In the global cryptocurrency world, the price of Bitcoin is always measured in dollars. As things stand, Bitcoin is trading at $9,200, and it has been trading around this price range for the better part of three months now. But looking at the larger picture, of a decentralized currency at a time of economic uncertainty and a global pandemic, should we really be looking at Bitcoin in dollars?
While global economic superpowers have loosed their monetary policy and have issued liquidity through their fiscal policies, other countries on the lower end of the economic spectrum do not have the central bank tools to do so. Several countries are now reeling from a further economic shock as consumption is decreasing and the global supply chain is still sparse. These countries, whose economic situation has moved from bad to worse, facing failing domestic markets, and devalued local fiat currency is exactly where we should look at how Bitcoin is priced.
Speaking to AMBCrypto, Jay Hao, the CEO of cryptocurrency spot and futures exchange OKEx stated that on the over the counter [OTC] front, we should look at Bitcoin volumes from those countries with a dismal economic situation. In such a situation the premiums paid for Bitcoin in local fiat currency will rise. He said,
“When it comes to OTC trading, we may see even more volume in those countries hardest hit by inflation in their fiat currencies. This is usually the case and when bitcoin premiums arise. “
Regional data for Bitcoin and the premiums paid for it can be analyzed looking at P2P volumes on global exchanges. Data from LocalBitcoins suggest that while 2020 saw comparatively low P2P volumes than previous years, global volumes have been rising since March. Over three months ago, P2P volumes were at $23.76 million a week, and for the week ending on 11 July, the volume was $39.03 million, a 64.68 percent increase. In fact, the first week of July saw $42.7 million in weekly volume, the highest single-week volume in 2020.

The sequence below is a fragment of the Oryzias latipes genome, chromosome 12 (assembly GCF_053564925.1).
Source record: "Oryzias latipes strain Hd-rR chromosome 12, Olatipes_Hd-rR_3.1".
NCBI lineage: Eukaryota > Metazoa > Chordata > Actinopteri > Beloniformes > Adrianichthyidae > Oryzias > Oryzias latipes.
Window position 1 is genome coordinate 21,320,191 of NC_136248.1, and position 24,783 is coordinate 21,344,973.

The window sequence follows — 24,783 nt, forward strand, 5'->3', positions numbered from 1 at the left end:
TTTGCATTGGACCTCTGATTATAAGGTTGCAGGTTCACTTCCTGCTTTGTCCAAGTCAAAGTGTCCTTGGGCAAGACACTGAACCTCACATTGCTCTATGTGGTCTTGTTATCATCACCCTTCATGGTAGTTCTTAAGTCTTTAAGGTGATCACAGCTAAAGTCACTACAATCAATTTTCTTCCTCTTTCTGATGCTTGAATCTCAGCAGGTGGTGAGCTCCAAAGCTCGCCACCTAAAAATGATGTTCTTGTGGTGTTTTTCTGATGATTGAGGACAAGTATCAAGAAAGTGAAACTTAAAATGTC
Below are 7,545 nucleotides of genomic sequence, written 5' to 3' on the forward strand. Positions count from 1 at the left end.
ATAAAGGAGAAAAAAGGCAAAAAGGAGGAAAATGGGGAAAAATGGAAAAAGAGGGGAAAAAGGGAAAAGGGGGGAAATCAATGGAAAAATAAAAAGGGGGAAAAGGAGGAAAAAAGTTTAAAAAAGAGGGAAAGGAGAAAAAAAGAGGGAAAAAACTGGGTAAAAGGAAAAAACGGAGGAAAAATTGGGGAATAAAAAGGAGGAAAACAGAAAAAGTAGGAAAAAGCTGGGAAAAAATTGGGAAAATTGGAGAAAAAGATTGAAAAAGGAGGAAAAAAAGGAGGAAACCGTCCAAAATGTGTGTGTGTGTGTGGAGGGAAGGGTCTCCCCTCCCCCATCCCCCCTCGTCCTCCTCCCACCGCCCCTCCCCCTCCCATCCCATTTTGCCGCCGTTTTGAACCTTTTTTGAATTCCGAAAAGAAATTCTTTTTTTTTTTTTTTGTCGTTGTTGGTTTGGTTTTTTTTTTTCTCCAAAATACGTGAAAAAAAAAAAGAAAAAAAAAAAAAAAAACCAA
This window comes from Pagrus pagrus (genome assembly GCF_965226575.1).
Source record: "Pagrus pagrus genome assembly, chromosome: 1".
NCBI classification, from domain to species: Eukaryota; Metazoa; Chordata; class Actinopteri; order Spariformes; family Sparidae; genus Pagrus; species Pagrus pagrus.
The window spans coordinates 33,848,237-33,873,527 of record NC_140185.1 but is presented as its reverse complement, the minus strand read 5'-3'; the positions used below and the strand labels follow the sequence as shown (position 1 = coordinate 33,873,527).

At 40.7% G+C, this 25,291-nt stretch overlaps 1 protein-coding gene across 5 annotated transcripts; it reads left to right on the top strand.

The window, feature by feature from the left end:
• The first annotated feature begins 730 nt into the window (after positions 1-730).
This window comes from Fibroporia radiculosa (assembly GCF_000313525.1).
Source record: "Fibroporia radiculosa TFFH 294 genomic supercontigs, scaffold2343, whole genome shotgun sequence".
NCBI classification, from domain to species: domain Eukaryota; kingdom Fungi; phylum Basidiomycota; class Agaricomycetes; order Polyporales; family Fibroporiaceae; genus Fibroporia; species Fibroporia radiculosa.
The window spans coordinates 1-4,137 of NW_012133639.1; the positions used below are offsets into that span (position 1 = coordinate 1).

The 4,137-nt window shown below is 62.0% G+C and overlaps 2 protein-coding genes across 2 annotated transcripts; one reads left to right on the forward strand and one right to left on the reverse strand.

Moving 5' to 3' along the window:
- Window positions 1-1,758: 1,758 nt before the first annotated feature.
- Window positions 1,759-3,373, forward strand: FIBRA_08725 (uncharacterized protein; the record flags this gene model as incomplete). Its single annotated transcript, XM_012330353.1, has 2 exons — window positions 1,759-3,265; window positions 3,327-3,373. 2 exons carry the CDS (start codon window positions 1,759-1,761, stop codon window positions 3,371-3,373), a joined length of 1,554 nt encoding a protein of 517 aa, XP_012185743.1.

Looking at the data on an individual country basis shows the degree of this deviation between Bitcoin and fiat. Argentina, which has been going through a deep economic crisis for almost a year now, saw its highest weekly P2P volume ever last week with ARS101.44 million or $1.4 million traded, Chile and the Dominican Republic are also seeing increasing P2P volumes. Kenya, in the first week of July saw $830,000 in P2P volume, hitting a new all-time high. Other African countries like Nigeria, South Africa and Tanzania are also seeing increasing volumes.
OTC trading is indeed skyrocketing for those countries which are going through economic turmoils as their citizens are looking to Bitcoin as possible safe-havens and means of capital flight.
Social money startup Roll is announcing the raise of $1 million from Fabric Ventures, IOSG, William Mougayar and others. The additional capital brings its total funding to $2.7 million.